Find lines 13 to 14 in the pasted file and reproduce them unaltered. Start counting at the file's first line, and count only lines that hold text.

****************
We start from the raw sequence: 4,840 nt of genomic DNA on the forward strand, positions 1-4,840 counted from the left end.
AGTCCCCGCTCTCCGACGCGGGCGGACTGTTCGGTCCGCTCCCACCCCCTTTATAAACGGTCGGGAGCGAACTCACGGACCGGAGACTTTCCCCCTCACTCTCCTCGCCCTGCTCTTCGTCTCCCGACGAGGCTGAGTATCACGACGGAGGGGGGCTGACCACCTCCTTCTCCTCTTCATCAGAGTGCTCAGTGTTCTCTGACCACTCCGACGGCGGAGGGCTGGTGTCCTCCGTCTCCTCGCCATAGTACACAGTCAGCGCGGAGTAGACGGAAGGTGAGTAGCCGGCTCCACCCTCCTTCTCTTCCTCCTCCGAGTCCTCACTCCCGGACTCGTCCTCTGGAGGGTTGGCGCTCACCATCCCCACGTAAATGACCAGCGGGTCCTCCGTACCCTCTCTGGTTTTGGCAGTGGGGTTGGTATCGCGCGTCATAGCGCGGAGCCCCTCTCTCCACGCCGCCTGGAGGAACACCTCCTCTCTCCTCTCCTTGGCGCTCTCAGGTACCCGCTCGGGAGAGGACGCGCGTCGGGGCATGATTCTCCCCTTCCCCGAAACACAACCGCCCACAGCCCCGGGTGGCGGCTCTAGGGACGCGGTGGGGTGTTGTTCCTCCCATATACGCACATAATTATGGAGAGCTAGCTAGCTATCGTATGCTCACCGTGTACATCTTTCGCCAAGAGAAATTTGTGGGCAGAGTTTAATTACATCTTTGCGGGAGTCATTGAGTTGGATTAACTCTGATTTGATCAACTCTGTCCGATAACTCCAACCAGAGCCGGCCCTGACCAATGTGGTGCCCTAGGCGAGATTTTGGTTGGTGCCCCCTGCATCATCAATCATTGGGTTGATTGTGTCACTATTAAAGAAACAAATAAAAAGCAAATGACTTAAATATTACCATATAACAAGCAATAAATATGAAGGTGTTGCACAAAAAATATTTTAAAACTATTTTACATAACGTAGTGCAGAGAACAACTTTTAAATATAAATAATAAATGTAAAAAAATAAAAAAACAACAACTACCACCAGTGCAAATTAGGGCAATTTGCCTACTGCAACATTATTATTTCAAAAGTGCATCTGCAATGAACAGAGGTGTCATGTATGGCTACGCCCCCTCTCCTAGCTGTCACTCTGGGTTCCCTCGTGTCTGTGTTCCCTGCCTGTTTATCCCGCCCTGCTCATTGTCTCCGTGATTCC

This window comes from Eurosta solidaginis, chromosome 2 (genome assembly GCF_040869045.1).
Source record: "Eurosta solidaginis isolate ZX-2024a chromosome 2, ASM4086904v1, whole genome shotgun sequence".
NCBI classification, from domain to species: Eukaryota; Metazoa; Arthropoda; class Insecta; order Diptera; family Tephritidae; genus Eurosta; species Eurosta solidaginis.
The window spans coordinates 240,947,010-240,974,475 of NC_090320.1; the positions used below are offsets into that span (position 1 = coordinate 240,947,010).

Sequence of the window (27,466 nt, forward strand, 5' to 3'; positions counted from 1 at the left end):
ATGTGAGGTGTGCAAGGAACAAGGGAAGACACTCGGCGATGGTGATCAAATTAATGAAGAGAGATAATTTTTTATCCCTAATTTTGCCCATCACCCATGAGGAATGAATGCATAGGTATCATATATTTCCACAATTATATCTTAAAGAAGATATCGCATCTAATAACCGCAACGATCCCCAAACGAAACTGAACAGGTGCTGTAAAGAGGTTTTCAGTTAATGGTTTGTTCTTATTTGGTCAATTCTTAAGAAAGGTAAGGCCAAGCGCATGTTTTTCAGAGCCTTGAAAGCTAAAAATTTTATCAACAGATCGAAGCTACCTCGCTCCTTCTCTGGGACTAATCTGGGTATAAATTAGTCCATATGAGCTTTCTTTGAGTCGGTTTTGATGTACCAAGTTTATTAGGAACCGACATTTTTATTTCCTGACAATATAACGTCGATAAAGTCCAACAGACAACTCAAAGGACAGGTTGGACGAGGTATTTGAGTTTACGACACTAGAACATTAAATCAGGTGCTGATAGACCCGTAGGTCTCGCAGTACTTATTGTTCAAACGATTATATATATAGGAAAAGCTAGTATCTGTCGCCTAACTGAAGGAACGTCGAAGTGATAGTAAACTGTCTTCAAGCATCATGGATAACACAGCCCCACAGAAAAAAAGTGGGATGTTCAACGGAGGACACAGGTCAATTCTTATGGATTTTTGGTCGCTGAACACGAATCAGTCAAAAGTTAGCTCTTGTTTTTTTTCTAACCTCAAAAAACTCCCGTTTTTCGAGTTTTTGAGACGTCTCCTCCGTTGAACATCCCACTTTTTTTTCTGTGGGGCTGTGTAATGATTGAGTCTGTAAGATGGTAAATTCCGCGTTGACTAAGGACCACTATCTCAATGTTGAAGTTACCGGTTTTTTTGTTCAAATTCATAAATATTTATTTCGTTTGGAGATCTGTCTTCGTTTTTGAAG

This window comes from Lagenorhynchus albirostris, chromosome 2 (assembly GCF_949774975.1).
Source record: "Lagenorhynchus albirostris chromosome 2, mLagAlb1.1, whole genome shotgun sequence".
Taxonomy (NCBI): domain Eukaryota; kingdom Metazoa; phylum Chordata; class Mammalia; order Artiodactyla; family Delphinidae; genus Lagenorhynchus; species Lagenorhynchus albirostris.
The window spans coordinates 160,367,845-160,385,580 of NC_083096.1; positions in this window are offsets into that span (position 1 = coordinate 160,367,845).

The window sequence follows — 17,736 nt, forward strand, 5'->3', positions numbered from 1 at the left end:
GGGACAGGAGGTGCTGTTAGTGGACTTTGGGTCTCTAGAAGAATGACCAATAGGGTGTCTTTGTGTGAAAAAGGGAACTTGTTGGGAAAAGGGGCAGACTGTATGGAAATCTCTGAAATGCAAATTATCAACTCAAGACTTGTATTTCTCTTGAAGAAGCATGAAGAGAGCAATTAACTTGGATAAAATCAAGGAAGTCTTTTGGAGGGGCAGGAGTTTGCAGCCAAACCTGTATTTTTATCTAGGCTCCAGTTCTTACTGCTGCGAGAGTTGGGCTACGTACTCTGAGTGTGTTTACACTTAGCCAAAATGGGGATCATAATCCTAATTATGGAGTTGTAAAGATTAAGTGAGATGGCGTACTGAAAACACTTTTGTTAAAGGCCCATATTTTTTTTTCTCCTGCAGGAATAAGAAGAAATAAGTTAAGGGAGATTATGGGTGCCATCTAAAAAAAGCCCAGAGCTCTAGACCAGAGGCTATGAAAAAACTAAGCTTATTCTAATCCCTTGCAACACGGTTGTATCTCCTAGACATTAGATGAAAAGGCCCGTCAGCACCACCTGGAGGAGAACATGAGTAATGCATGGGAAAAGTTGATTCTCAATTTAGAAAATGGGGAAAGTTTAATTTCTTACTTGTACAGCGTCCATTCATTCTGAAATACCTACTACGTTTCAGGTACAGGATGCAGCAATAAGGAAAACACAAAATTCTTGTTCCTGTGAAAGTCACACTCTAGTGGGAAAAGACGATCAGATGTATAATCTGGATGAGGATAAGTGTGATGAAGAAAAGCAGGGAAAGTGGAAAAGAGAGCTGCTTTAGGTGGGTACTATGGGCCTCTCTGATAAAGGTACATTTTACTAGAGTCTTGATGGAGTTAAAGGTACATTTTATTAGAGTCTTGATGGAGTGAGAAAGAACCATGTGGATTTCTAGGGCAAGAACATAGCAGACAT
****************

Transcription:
The window sequence follows — 17,736 nt, forward strand, 5'->3', positions numbered from 1 at the left end:
GGGACAGGAGGTGCTGTTAGTGGACTTTGGGTCTCTAGAAGAATGACCAATAGGGTGTCTTTGTGTGAAAAAGGGAACTTGTTGGGAAAAGGGGCAGACTGTATGGAAATCTCTGAAATGCAAATTATCAACTCAAGACTTGTATTTCTCTTGAAGAAGCATGAAGAGAGCAATTAACTTGGATAAAATCAAGGAAGTCTTTTGGAGGGGCAGGAGTTTGCAGCCAAACCTGTATTTTTATCTAGGCTCCAGTTCTTACTGCTGCGAGAGTTGGGCTACGTACTCTGAGTGTGTTTACACTTAGCCAAAATGGGGATCATAATCCTAATTATGGAGTTGTAAAGATTAAGTGAGATGGCGTACTGAAAACACTTTTGTTAAAGGCCCATATTTTTTTTTCTCCTGCAGGAATAAGAAGAAATAAGTTAAGGGAGATTATGGGTGCCATCTAAAAAAAGCCCAGAGCTCTAGACCAGAGGCTATGAAAAAACTAAGCTTATTCTAATCCCTTGCAACACGGTTGTATCTCCTAGACATTAGATGAAAAGGCCCGTCAGCACCACCTGGAGGAGAACATGAGTAATGCATGGGAAAAGTTGATTCTCAATTTAGAAAATGGGGAAAGTTTAATTTCTTACTTGTACAGCGTCCATTCATTCTGAAATACCTACTACGTTTCAGGTACAGGATGCAGCAATAAGGAAAACACAAAATTCTTGTTCCTGTGAAAGTCACACTCTAGTGGGAAAAGACGATCAGATGTATAATCTGGATGAGGATAAGTGTGATGAAGAAAAGCAGGGAAAGTGGAAAAGAGAGCTGCTTTAGGTGGGTACTATGGGCCTCTCTGATAAAGGTACATTTTACTAGAGTCTTGATGGAGTTAAAGGTACATTTTATTAGAGTCTTGATGGAGTGAGAAAGAACCATGTGGATTTCTAGGGCAAGAACATAGCAGACAT